Hailing from Guadalajara in Mexico, Peso Pluma swaggered onto the scene in 2020 and since then has earned widespread recognition as one of the most influential and respected artists in the Regional Mexican genre. Peso-pluma is Spanish for "lightweight" or "featherweight," but the charismatic rapper is anything but, and in March 2023 he became the most listened to artist on Spotify in Mexico. Considering the previous holder of the crown was Puerto Rican reggaeton legend Bad Bunny, that’s no mean feat!
Key track: “Ella Baila Sola”
Born Rosalía Vila Tobella in Sant Esteve Sesrovires, Barcelona, Rosalía is now one of those artists who you can refer to mononymously and everyone knows who you mean. Involved in flamenco since early childhood, the Spanish singer-songwriter went on to fuse the genre with electronic beats, reguetón and other modern elements. Her songs have broke ground everywhere she’s gone, with her landmark album MOTOMAMI debuting at #1 on Spotify’s Global Album Chart, a first-ever accomplishment for a Spanish artist.
Key track: “Diablo”
Puerto Rican crooner and heart-throb Luis Miguel became one of Latin music's biggest stars with his rise to success in the early '90s. Son of Spanish singer Luisito Rey, Miguel grew up on a diet of Elvis Presley and Frank Sinatra, taking key traits from both and applying his own Latin American stamp to his own career. It worked, evidently, as he went on to win nine Grammys, sell 100 million albums worldwide and become the best selling Spanish-language artist in Mexico, Argentina, Bolivia, Paraguay, Chile and Uruguay.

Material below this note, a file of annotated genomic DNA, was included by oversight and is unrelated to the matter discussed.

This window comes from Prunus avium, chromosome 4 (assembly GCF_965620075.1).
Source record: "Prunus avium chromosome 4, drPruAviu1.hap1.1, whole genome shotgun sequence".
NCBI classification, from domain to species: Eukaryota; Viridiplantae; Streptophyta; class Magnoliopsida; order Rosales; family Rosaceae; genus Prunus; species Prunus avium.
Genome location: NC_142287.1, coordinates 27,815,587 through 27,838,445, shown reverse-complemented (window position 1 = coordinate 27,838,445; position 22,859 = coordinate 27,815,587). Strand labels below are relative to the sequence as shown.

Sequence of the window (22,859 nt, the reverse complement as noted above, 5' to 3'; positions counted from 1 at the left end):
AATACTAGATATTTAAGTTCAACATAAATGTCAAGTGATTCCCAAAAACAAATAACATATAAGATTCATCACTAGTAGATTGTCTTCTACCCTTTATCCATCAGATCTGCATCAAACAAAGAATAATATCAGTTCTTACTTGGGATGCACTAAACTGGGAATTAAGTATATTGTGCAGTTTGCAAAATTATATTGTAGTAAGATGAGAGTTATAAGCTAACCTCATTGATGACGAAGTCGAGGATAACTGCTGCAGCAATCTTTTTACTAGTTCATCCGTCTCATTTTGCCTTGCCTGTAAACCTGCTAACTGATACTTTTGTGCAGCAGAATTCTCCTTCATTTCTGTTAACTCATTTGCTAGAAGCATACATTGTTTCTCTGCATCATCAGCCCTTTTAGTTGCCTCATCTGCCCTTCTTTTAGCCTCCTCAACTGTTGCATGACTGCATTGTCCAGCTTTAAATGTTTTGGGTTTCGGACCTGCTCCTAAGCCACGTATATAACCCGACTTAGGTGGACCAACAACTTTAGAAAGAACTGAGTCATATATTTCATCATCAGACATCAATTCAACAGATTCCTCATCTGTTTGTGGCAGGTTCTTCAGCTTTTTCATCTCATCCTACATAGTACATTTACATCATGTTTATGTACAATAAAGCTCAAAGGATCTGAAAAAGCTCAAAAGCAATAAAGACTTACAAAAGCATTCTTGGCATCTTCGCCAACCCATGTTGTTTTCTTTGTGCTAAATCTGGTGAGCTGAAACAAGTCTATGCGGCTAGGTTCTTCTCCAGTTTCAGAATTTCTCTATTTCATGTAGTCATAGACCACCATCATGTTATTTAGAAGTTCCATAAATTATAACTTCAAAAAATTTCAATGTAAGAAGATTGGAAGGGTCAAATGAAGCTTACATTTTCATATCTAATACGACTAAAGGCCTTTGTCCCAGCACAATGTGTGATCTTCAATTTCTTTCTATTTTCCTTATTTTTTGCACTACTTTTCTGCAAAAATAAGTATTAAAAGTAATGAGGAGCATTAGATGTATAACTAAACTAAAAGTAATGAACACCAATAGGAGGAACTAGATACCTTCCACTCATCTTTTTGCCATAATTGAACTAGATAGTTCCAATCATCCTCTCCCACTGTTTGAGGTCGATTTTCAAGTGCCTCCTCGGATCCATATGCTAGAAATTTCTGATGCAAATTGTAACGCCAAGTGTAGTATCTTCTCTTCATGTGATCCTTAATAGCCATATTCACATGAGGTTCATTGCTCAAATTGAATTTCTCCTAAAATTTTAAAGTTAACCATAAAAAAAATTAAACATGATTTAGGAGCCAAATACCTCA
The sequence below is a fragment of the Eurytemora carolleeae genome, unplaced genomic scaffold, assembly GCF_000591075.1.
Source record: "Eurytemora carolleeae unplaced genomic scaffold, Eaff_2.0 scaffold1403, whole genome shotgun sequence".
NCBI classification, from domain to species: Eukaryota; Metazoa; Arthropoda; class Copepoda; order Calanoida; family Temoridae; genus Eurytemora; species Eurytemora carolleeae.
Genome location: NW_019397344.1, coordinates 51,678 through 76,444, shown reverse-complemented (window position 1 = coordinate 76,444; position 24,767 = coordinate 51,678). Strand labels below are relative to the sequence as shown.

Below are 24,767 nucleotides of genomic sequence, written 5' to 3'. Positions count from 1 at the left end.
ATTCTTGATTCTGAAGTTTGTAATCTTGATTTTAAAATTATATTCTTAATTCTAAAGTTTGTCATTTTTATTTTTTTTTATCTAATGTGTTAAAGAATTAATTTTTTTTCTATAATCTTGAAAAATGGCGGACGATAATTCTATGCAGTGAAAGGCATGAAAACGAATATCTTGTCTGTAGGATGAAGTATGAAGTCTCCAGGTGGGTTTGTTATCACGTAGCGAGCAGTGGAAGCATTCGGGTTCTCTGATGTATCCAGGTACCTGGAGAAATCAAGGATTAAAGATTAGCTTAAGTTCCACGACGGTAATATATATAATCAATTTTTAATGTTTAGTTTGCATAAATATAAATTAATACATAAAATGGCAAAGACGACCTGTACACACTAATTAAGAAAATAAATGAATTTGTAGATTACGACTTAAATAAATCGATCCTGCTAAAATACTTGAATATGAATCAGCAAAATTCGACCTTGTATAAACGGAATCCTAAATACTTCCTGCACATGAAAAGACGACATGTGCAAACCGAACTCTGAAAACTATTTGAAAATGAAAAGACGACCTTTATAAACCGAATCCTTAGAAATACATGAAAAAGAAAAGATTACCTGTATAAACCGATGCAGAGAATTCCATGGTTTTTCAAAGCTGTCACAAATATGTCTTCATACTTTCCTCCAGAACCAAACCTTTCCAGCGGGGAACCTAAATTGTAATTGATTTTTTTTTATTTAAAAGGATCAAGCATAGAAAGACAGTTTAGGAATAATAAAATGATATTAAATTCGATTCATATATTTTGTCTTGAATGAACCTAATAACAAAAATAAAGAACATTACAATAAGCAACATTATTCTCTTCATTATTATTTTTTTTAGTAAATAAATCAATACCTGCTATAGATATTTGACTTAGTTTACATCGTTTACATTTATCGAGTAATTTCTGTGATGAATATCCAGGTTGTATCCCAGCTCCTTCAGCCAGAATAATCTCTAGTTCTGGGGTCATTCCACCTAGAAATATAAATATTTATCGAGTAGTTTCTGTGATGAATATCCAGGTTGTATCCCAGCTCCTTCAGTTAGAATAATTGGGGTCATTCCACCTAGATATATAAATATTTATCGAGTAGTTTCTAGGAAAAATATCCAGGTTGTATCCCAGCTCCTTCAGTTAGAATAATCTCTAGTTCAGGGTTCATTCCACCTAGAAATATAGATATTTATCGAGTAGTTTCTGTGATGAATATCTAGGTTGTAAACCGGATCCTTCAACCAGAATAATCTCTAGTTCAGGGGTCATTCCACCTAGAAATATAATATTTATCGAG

Key track: “La Bikina”
So, if you’re looking for new sounds to invigorate your music-making this month, look no further than the Celebrating Hispanic Heritage Collection on Loopcloud. Unlike other celebratory months, Hispanic Heritage Month begins in mid-September to commemorate the anniversaries of several Spanish-speaking countries gaining their independence, including Costa Rica, El Salvador, Guatemala, Honduras, Nicaragua, Mexico, and Chile.
This means that you’ve got until the 15th of October to join in the fiesta and get swept away by the power and passion of Hispanic sounds! Loopcloud continuously works with producers, artists, labels, DJs, and our partner brands to help curate cutting-edge sounds that can be shared with our whole global community, so keep an eye out for further Collections being released. If you want to roll up your sleeves and create your own Collections, here’s a helpful guide explaining how!
What countries are considered Hispanic?
Hispanic refers to Spain, Mexico and most of the central and South American continent.
What is Hispanic Heritage Month and why is it celebrated?
Hispanic Heritage Month is a celebration of America's multicultural history. In this month all different cultures and nationalities celebrate the roots of their culture as well as their acceptance into American culture.
How popular is Hispanic music?
Hispanic music is huge! Within America, Spanish-language songs are now the second most listened-to in terms of musical language, accounting for 23% of the total. In 2022, revenue from Latin music clocked in at a whopping $2.2 billion.
What are some traditional Hispanic music genres?
Hispanic music is broad and fits under several collected cultures and genres. Some of the most famous are: